of the oldest AIDS service organizations around.
Delaney's group is part of a coalition of U.S. AIDS groups using the
opening day here to launch a public campaign designed to persuade the organizers
to radically rethink the design of their gathering. Now that the international
conferences are only held biannually, activists want this meeting expanded
in order to make more room for people with AIDS and broaden its scientific
Conference organizers reject accusations of scientific favouritism,
but there's no denying this meeting's overarching emphasis on fighting
AIDS through expensive cocktails of high-tech drugs, a strategy that holds
little relevance for the vast majority of the world's infected populations.
I'm here to find out how AIDS research has arrived at this latest juncture
in its development, and to unlock the secrets behind the man who's now
the centre of attention -- David Ho.
* * *
I enter the gigantic hotel ballroom for the opening evening session,
which features a keynote lecture by Ho, who's introduced by conference
chair Douglas Richman. Taking a cue from the Time magazine spread, Richman
shows us grainy snapshots of the Ho family as he recounts the young Taiwan-born
researcher's climb to the upper echelons of AIDS research. Ho then takes
the podium, his round and boyish features amplified by a massive array
of speakers and TV screens.
The short, mild-mannered father of three appears ill at ease with his
newfound status as AIDS celebrity, expressing his hesitance at being singled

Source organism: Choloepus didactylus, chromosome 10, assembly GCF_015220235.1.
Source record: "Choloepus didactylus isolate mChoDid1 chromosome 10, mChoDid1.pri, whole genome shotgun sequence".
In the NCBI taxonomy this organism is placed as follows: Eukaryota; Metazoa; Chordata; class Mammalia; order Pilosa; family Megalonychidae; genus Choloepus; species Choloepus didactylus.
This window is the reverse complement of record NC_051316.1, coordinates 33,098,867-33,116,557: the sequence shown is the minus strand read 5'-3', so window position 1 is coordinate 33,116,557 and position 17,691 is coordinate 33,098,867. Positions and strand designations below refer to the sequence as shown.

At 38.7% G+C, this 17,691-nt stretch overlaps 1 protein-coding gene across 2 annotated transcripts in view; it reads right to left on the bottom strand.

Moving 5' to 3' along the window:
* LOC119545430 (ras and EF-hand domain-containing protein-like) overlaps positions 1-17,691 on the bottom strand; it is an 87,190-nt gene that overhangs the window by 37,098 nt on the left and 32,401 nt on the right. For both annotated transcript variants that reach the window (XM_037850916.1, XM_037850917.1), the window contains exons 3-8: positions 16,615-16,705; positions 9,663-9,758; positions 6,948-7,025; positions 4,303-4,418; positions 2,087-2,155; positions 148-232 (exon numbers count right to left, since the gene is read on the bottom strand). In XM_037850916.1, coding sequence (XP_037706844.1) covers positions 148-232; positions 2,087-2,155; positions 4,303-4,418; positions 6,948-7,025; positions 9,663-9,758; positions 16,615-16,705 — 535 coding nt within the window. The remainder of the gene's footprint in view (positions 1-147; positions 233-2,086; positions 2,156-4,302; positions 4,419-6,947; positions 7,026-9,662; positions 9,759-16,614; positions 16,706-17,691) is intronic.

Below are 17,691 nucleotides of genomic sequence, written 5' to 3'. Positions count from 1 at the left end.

out as Man of the Year, insisting the coveted honour be shared among his
colleagues. He then recites the now-familiar data that has tantalized the
world for months in a talk entitled Can HIV Be Eradicated From An Infected
The answer to that question, Ho admits, isn't known, and won't be known
until doctors feel confident enough to take people off the new drugs, at
which point the virus could still return with a vengeance, as has already
been seen in some cases. He's quick to caution that this apparent eradication
of HIV, achieved in the first few months of infection, may not necessarily
be possible in people who've been infected for years.
My attempts to set up an appointment with Ho before heading down to
Washington were unsuccessful, Sidney Ho -- David's brother and the centre's
operations manager -- insisting that no interviews were being granted.
But when I spot the diminutive scientist in a hallway here at the conference,
I can't help but amble over to see if I can quiz him for a few minutes.
He can't talk now, he says, but instructs me to call his hotel room later,
though he's visibly unenthusiastic about yet another round of Q & A.
But there's a specific reason I want to talk to Ho. It centres on a
key piece of research he published back in early 1995, one that has guided